Aug 25 Advaxis Inc on Monday said it
will test an experimental immuno-oncology drug in combination
with a high-profile immunotherapy from Merck & Co Inc as
a treatment for patients with advanced prostate cancer.
The tiny U.S. biotechnology company, in its second cancer
collaboration with a large drugmaker in the past month, said it
would evaluate the use of its ADXS-PSA as a standalone treatment
and also study it in combination with Merck's pembrolizumab in
the Phase I/Phase II trial.
Merck's drug is a member of an exciting new class of
medicines called "PD-1 inhibitors" that work by blocking the
PD-1 protein, thereby taking the brakes off immune system cells
and prodding them to attack tumors.
The Advaxis drug consists of a modified form of the Listeria
bacterium fused to a protein called PSA that is shed by prostate
tumors. It is meant to spur creation of immune system soldiers,
called T-cells, that are primed to recognize and kill prostate
By using different approaches, the drugmakers hope the two
drugs have a better chance of knocking down the prostate cancer
than either could achieve on its own.
"If the combination of drugs shows an added effect, the
companies would likely continue their collaboration," perhaps
under a licensing deal, said Daniel O'Connor, chief executive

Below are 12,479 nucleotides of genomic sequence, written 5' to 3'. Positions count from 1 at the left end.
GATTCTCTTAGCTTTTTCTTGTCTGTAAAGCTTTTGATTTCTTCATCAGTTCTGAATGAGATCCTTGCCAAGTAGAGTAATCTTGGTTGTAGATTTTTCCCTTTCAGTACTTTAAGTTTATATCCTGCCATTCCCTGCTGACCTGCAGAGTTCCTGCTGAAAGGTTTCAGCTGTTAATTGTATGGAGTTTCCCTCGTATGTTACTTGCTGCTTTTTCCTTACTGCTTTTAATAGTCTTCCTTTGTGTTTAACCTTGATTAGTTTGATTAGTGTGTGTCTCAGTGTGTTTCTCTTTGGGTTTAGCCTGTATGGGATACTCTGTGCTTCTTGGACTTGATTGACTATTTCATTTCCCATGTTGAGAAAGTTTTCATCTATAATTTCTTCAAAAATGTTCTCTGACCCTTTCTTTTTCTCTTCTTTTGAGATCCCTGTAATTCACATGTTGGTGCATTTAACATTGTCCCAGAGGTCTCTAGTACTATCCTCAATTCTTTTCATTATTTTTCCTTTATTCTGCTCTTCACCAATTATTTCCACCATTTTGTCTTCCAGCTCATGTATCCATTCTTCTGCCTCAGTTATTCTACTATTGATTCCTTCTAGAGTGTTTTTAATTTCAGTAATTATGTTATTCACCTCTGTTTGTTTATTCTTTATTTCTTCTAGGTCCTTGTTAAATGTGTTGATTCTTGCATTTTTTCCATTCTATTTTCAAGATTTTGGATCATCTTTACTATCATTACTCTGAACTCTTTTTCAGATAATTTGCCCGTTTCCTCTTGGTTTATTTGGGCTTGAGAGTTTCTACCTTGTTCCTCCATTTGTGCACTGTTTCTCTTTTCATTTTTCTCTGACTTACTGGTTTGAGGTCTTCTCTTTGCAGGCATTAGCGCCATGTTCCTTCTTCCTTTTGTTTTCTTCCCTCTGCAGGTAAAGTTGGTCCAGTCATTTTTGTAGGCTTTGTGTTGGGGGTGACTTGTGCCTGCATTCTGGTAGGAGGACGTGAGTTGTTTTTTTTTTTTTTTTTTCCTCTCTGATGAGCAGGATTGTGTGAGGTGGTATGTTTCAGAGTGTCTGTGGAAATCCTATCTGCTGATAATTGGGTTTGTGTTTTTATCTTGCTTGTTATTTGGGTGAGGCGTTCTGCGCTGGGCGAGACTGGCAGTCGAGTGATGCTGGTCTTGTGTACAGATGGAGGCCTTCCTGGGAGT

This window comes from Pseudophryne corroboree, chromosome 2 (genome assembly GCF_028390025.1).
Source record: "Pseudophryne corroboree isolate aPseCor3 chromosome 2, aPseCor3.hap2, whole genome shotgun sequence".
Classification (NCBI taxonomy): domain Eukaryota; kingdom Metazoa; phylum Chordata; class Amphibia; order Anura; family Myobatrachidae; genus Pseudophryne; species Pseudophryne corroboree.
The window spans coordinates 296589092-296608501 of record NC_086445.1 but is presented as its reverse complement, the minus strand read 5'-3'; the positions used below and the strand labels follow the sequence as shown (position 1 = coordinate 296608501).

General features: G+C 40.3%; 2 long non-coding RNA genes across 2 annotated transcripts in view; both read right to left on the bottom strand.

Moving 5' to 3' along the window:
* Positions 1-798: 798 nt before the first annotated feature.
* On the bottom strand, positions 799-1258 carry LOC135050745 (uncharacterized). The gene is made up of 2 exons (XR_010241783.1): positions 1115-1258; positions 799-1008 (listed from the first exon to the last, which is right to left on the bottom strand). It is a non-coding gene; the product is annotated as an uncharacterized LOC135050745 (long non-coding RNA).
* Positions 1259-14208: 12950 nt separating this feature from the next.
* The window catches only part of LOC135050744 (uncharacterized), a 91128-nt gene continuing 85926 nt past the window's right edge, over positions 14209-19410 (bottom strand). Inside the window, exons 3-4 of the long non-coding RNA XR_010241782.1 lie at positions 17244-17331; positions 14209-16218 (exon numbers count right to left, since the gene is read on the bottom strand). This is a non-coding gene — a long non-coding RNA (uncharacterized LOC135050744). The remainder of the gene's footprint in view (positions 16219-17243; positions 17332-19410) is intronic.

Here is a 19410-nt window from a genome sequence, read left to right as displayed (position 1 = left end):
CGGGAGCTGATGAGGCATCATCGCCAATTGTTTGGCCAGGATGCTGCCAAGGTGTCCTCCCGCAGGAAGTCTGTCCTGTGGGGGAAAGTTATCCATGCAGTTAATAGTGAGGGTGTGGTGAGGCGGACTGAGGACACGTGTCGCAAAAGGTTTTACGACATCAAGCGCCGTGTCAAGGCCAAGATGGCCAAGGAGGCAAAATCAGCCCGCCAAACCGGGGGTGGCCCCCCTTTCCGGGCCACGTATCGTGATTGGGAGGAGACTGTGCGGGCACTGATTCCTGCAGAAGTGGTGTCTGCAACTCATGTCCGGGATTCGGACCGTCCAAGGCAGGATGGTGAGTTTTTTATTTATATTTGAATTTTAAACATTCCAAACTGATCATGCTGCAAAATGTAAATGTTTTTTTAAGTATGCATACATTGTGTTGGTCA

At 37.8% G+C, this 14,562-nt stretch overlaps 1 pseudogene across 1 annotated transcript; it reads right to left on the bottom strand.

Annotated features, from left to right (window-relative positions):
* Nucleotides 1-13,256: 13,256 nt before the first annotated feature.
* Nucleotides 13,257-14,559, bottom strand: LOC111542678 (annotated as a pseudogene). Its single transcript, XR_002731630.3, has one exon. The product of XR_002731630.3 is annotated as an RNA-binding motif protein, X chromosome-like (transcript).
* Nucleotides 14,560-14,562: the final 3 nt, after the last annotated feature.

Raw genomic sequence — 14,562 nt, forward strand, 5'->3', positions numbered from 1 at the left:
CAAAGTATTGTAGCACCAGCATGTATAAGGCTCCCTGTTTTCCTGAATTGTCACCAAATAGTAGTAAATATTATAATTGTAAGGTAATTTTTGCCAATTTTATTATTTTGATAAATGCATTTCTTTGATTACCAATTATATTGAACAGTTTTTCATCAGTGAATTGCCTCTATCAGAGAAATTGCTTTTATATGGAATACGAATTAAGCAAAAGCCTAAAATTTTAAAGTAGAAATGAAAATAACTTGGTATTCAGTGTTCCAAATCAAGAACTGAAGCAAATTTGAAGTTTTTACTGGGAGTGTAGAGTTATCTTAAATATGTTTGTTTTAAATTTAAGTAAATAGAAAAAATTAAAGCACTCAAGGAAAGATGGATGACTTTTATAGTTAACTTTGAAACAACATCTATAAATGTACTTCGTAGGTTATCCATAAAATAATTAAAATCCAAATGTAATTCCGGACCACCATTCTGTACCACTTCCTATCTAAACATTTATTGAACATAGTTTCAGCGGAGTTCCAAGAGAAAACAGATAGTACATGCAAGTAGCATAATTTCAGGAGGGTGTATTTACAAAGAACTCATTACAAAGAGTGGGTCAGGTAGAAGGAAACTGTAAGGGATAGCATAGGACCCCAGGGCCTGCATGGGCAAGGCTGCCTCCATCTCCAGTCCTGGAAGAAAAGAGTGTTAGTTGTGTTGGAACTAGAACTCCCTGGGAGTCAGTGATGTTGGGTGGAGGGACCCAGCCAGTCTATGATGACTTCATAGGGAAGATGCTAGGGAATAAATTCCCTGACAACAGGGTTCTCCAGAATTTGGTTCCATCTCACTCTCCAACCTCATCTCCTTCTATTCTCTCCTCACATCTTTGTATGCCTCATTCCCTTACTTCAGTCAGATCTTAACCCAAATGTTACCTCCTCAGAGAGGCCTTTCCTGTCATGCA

officer of Advaxis.
Prostate cancer is the most common cancer among men, other
than skin cancer. One man in six will get prostate cancer
during his lifetime, and about 3 percent of men die from the
disease, according to Advaxis.
O'Connor, in an interview, said his company will bear most
costs of the study, which is slated to begin in early 2015 and
probably be conducted by a contract research organization. Merck
will provide the pembrolizumab, an injectable monoclonal
antibody, to be used in the trial.
PD-1 inhibitors and other immuno-oncology drugs have already
shown promise against other types of cancer, including melanoma,
but have not yet been tested to any great extent against
prostate cancer, according to David Mauro, executive director of
oncology at Merck.
"We think this combination gives us the opportunity to do
early exploration in prostate cancer and bring immuno-oncology
into this space," Mauro said in an interview.
Merck previously announced collaborations with several other
drugmakers on combined uses of pembrolizumab with their
medicines, including British drugmaker GlaxoSmithKline,
Pfizer Inc, Amgen Inc and Incyte Corp.
Advaxis last month announced a collaboration with British
drugmaker AstraZeneca to test immunotherapy drugs from
both companies in combination.
Under that deal, AstraZeneca's drug MEDI4736 will be
evaluated in a Phase I/II clinical study together with the U.S.
company's cancer vaccine ADXS-HPV. The AstraZeneca drug blocks
PD-L1, a protein similar to PD-1.
The combination will be tested in patients with cervical
cancer and head and neck cancer, tumors that are closely linked
to infection with the human papillomavirus.
(Reporting by Ransdell Pierson; Editing by Leslie Adler)